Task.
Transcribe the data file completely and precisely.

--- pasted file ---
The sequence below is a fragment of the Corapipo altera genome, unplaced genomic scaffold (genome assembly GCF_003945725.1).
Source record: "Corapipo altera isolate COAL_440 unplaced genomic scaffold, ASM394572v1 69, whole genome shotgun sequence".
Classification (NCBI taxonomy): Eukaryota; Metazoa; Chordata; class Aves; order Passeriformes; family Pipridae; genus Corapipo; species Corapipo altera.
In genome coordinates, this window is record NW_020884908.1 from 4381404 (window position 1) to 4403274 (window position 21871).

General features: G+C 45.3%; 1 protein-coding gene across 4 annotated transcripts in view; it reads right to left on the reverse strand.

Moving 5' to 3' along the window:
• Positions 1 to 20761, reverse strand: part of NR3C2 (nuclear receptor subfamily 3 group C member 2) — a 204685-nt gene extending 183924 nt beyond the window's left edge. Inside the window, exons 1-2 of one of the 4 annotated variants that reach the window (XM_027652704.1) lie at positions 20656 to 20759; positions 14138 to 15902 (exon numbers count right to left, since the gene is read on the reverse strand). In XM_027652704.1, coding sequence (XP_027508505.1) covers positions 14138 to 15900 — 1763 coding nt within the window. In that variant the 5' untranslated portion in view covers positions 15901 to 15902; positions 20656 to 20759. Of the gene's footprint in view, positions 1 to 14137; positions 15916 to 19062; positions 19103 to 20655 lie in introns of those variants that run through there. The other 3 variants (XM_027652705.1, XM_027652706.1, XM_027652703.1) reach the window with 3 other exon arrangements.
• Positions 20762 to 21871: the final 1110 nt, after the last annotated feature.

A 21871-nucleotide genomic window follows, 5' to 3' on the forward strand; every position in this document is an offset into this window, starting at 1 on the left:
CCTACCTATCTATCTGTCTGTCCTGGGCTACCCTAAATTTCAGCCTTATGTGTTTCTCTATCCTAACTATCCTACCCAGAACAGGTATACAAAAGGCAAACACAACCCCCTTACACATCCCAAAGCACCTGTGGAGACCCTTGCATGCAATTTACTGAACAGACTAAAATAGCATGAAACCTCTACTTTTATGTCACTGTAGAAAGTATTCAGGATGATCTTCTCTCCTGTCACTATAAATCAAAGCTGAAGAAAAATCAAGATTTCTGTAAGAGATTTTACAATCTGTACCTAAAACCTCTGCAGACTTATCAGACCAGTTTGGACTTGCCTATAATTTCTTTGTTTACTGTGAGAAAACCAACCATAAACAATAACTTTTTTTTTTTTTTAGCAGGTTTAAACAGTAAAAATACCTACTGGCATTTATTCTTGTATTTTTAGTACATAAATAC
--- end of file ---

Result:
The sequence below is a fragment of the Corapipo altera genome, unplaced genomic scaffold (genome assembly GCF_003945725.1).
Source record: "Corapipo altera isolate COAL_440 unplaced genomic scaffold, ASM394572v1 69, whole genome shotgun sequence".
Classification (NCBI taxonomy): Eukaryota; Metazoa; Chordata; class Aves; order Passeriformes; family Pipridae; genus Corapipo; species Corapipo altera.
In genome coordinates, this window is record NW_020884908.1 from 4381404 (window position 1) to 4403274 (window position 21871).

General features: G+C 45.3%; 1 protein-coding gene across 4 annotated transcripts in view; it reads right to left on the reverse strand.

Moving 5' to 3' along the window:
• Positions 1 to 20761, reverse strand: part of NR3C2 (nuclear receptor subfamily 3 group C member 2) — a 204685-nt gene extending 183924 nt beyond the window's left edge. Inside the window, exons 1-2 of one of the 4 annotated variants that reach the window (XM_027652704.1) lie at positions 20656 to 20759; positions 14138 to 15902 (exon numbers count right to left, since the gene is read on the reverse strand). In XM_027652704.1, coding sequence (XP_027508505.1) covers positions 14138 to 15900 — 1763 coding nt within the window. In that variant the 5' untranslated portion in view covers positions 15901 to 15902; positions 20656 to 20759. Of the gene's footprint in view, positions 1 to 14137; positions 15916 to 19062; positions 19103 to 20655 lie in introns of those variants that run through there. The other 3 variants (XM_027652705.1, XM_027652706.1, XM_027652703.1) reach the window with 3 other exon arrangements.
• Positions 20762 to 21871: the final 1110 nt, after the last annotated feature.

A 21871-nucleotide genomic window follows, 5' to 3' on the forward strand; every position in this document is an offset into this window, starting at 1 on the left:
CCTACCTATCTATCTGTCTGTCCTGGGCTACCCTAAATTTCAGCCTTATGTGTTTCTCTATCCTAACTATCCTACCCAGAACAGGTATACAAAAGGCAAACACAACCCCCTTACACATCCCAAAGCACCTGTGGAGACCCTTGCATGCAATTTACTGAACAGACTAAAATAGCATGAAACCTCTACTTTTATGTCACTGTAGAAAGTATTCAGGATGATCTTCTCTCCTGTCACTATAAATCAAAGCTGAAGAAAAATCAAGATTTCTGTAAGAGATTTTACAATCTGTACCTAAAACCTCTGCAGACTTATCAGACCAGTTTGGACTTGCCTATAATTTCTTTGTTTACTGTGAGAAAACCAACCATAAACAATAACTTTTTTTTTTTTTTAGCAGGTTTAAACAGTAAAAATACCTACTGGCATTTATTCTTGTATTTTTAGTACATAAATAC